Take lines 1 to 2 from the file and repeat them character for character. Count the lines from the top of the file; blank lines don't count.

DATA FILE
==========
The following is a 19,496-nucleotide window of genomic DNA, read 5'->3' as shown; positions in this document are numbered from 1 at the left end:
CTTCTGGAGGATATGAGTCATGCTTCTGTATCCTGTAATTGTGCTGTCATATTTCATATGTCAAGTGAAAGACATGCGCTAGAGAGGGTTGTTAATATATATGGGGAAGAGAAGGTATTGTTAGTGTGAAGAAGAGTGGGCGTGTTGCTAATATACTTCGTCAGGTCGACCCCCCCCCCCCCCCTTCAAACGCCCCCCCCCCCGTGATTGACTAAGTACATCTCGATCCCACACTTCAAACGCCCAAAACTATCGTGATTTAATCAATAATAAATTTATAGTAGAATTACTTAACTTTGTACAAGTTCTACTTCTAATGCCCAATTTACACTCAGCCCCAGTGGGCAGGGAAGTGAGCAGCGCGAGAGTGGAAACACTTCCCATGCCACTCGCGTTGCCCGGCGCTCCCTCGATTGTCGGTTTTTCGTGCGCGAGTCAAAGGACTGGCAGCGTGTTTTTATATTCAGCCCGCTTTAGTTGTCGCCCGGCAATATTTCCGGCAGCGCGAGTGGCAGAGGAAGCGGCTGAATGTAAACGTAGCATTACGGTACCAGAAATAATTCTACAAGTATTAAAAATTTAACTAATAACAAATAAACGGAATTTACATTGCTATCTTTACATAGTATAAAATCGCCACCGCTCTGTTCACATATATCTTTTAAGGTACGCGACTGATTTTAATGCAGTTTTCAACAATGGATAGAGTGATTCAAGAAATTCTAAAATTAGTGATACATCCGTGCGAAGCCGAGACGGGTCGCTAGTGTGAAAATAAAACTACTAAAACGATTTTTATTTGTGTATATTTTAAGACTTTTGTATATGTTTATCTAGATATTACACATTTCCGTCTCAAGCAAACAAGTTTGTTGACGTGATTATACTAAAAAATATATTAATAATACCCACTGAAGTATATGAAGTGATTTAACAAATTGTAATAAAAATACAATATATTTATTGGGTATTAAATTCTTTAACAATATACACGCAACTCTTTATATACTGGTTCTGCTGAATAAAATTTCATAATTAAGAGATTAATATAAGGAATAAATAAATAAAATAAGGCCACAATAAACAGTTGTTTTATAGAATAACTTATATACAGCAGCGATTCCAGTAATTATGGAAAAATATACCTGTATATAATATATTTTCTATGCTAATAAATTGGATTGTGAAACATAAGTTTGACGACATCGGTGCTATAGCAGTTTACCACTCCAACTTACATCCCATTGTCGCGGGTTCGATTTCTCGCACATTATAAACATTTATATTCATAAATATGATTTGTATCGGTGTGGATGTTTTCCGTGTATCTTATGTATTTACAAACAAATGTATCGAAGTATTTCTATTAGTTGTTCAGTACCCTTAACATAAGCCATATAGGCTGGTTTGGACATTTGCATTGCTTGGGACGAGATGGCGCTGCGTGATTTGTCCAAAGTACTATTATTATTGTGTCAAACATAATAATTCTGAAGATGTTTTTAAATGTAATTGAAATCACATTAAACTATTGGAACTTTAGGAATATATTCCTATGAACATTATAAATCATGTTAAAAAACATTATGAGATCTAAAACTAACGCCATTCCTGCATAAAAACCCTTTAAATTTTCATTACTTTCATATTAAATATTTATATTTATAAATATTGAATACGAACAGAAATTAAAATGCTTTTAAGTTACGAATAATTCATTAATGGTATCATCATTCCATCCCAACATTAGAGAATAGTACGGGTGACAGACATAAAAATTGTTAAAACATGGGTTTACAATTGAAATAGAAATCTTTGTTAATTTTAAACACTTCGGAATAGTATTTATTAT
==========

The following is a 19,496-nucleotide window of genomic DNA, read 5'->3' as shown; positions in this document are numbered from 1 at the left end:
CTTCTGGAGGATATGAGTCATGCTTCTGTATCCTGTAATTGTGCTGTCATATTTCATATGTCAAGTGAAAGACATGCGCTAGAGAGGGTTGTTAATATATATGGGGAAGAGAAGGTATTGTTAGTGTGAAGAAGAGTGGGCGTGTTGCTAATATACTTCGTCAGGTCGACCCCCCCCCCCCCCCTTCAAACGCCCCCCCCCCCGTGATTGACTAAGTACATCTCGATCCCACACTTCAAACGCCCAAAACTATCGTGATTTAATCAATAATAAATTTATAGTAGAATTACTTAACTTTGTACAAGTTCTACTTCTAATGCCCAATTTACACTCAGCCCCAGTGGGCAGGGAAGTGAGCAGCGCGAGAGTGGAAACACTTCCCATGCCACTCGCGTTGCCCGGCGCTCCCTCGATTGTCGGTTTTTCGTGCGCGAGTCAAAGGACTGGCAGCGTGTTTTTATATTCAGCCCGCTTTAGTTGTCGCCCGGCAATATTTCCGGCAGCGCGAGTGGCAGAGGAAGCGGCTGAATGTAAACGTAGCATTACGGTACCAGAAATAATTCTACAAGTATTAAAAATTTAACTAATAACAAATAAACGGAATTTACATTGCTATCTTTACATAGTATAAAATCGCCACCGCTCTGTTCACATATATCTTTTAAGGTACGCGACTGATTTTAATGCAGTTTTCAACAATGGATAGAGTGATTCAAGAAATTCTAAAATTAGTGATACATCCGTGCGAAGCCGAGACGGGTCGCTAGTGTGAAAATAAAACTACTAAAACGATTTTTATTTGTGTATATTTTAAGACTTTTGTATATGTTTATCTAGATATTACACATTTCCGTCTCAAGCAAACAAGTTTGTTGACGTGATTATACTAAAAAATATATTAATAATACCCACTGAAGTATATGAAGTGATTTAACAAATTGTAATAAAAATACAATATATTTATTGGGTATTAAATTCTTTAACAATATACACGCAACTCTTTATATACTGGTTCTGCTGAATAAAATTTCATAATTAAGAGATTAATATAAGGAATAAATAAATAAAATAAGGCCACAATAAACAGTTGTTTTATAGAATAACTTATATACAGCAGCGATTCCAGTAATTATGGAAAAATATACCTGTATATAATATATTTTCTATGCTAATAAATTGGATTGTGAAACATAAGTTTGACGACATCGGTGCTATAGCAGTTTACCACTCCAACTTACATCCCATTGTCGCGGGTTCGATTTCTCGCACATTATAAACATTTATATTCATAAATATGATTTGTATCGGTGTGGATGTTTTCCGTGTATCTTATGTATTTACAAACAAATGTATCGAAGTATTTCTATTAGTTGTTCAGTACCCTTAACATAAGCCATATAGGCTGGTTTGGACATTTGCATTGCTTGGGACGAGATGGCGCTGCGTGATTTGTCCAAAGTACTATTATTATTGTGTCAAACATAATAATTCTGAAGATGTTTTTAAATGTAATTGAAATCACATTAAACTATTGGAACTTTAGGAATATATTCCTATGAACATTATAAATCATGTTAAAAAACATTATGAGATCTAAAACTAACGCCATTCCTGCATAAAAACCCTTTAAATTTTCATTACTTTCATATTAAATATTTATATTTATAAATATTGAATACGAACAGAAATTAAAATGCTTTTAAGTTACGAATAATTCATTAATGGTATCATCATTCCATCCCAACATTAGAGAATAGTACGGGTGACAGACATAAAAATTGTTAAAACATGGGTTTACAATTGAAATAGAAATCTTTGTTAATTTTAAACACTTCGGAATAGTATTTATTAT